He urged pastors, leaders and activists to boycott Xmas spending this year. Spend time together instead of wasting money on a pagan celebration, he said.
“Christmas is a time to celebrate family … share love in your heart during Christmas. Don’t buy gifts this year, instead sit down and eat dinner with your family,” said Min. Farrakhan
“The Minister being in St. Louis is the same as it have always been which is to inspire the community to want to be better and want to give back. He helps us to be committed to the advancement of our African American race, to do better as individuals and as a collective,” said Michael McMillan of the Urban League of Metropolitan St. Louis
“This is my first time being in his presence and the timing is perfect for us as young people with all the negative influences and I feel like it’s a great thing for someone positive to be able to influence young people,” said Chelsea Beasley, 24, at New Sunny Mount Baptist Church.
“I’ve been in the heart of Ferguson since Aug. 9, and to see and meet the Honorable Minister Farrakhan today was, I don’t know even know how to word it. You know it’s just the things he was touching on. They meant so much to me because it meant that even though you see some of our elders in the streets, now we get a chance to see one of our elders try to guide us with wisdom. And we appreciate it, just on the strength he’s still here and able to do what he’s doing,” said Marcellus Buckley, who is 23-years-old.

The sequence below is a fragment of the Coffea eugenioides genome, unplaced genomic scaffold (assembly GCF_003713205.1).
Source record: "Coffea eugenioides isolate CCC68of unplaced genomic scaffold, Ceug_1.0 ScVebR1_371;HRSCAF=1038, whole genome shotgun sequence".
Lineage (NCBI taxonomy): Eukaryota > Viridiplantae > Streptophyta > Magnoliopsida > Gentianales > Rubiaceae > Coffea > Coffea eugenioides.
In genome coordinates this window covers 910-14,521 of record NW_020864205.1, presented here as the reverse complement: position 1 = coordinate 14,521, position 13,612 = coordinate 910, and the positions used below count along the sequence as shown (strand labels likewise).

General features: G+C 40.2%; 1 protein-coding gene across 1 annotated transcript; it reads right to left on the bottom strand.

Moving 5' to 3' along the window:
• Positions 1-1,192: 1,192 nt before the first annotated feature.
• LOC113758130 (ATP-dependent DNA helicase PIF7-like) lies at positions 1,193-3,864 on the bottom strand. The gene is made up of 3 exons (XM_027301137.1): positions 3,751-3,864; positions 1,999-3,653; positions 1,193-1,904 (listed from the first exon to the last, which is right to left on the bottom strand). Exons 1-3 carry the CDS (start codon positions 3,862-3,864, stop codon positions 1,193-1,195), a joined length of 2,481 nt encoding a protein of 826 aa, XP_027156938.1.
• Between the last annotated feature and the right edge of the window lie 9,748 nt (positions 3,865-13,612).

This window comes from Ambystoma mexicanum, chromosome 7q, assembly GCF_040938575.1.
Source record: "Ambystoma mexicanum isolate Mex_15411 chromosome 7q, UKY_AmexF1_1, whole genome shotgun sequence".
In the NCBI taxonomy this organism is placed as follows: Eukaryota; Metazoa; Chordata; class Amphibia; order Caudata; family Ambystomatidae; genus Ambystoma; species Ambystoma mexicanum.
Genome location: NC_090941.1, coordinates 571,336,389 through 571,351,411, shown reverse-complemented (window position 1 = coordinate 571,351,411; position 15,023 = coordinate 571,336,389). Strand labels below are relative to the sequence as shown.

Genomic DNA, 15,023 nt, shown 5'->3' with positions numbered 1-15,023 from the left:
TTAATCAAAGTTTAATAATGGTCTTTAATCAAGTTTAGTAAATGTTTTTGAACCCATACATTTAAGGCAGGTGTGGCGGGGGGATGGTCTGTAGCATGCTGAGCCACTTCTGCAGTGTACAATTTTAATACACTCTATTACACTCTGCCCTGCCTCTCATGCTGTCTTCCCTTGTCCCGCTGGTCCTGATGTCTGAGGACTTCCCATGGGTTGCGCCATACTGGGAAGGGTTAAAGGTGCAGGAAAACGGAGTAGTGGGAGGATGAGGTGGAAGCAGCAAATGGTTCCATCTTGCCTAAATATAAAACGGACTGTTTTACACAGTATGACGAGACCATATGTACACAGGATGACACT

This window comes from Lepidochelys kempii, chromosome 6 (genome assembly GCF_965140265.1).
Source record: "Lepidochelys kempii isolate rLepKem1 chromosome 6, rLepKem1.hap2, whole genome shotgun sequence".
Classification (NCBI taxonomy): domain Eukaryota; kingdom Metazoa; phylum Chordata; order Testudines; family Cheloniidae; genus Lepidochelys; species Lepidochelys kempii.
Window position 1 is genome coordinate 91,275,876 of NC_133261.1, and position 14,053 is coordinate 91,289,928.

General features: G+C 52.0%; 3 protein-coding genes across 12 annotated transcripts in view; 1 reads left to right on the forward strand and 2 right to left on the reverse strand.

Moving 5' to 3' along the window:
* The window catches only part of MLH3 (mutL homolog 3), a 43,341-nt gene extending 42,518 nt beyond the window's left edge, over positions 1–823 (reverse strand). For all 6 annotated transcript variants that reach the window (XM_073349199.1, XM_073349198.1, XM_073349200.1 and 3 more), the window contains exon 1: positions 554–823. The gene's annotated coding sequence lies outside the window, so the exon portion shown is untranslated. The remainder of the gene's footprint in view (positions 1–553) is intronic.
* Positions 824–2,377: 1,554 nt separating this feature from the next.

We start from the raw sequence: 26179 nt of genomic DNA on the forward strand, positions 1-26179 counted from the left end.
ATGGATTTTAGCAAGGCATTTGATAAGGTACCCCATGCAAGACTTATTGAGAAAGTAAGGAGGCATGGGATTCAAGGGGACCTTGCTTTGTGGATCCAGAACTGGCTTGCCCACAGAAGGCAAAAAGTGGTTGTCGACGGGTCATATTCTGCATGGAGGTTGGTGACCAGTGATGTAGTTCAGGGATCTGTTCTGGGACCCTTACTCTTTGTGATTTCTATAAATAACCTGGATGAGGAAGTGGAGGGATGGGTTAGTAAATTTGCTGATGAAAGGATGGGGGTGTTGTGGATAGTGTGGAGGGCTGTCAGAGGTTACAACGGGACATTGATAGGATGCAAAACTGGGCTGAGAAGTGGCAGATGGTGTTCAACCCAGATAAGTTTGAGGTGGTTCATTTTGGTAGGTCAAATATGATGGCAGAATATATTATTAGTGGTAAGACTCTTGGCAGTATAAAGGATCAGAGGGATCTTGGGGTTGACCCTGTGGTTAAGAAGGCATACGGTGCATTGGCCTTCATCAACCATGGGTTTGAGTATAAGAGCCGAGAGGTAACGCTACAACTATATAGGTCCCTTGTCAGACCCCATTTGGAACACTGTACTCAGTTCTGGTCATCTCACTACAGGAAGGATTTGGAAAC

Activist Anthony Shahid, president Tauheed Youth Group, and originator of the chant “Hands Up! Don’t Shoot!” said it was mind boggling as the Minister came in, took charge and was a whirlwind of never ending movement. His enthusiasm and ability to reach youth was phenomenal along with 10 different meetings, each mesmerizing and participants walked away with filled with direction, purpose and ready for “Justice Or Else!” the 20th anniversary of the Million Man March gathering planned for Washington, D.C. on Oct. 10, 2015, said Mr. Shahid.
“He came and took his city over, this is the only city named for him St. Louis. They were like babies and he was like the master teacher. He comes in like a world leader, he loves his people and it shows,” said Mr. Shahid who is also an advisor to Mike Brown, Sr.
In Ferguson the Minister touched the youth, the residents, the Believers and as this is where it started and the Minister was here to help us keep it going, the activist continued. A private meeting with Mike Brown, Sr., was touching as the Minister handled the family, kept them focused and shared how Blacks have to stop killing one another as Blacks challenge those who are killing us, Mr. Shahid added. The Minister explained “that once youth know who they are, they would not turn on one another.” He also talked about the importance of the Xmas boycott, Mr. Shahid said.
“I am in love with the Honorable Minister Louis Farrakhan, not same sex love. I am madly in love with him as my leader, my teacher and an international leader. You have never seen a man being moved like the Honorable Minister Louis Farrakhan is moved, no one. I am ready for 10-10-15 and whatever assignment he wants us to do. The main thing he wants us to do is to be unified,” said the activist, who thanked The Final Call staff for their diligent effort and hard work during the trip.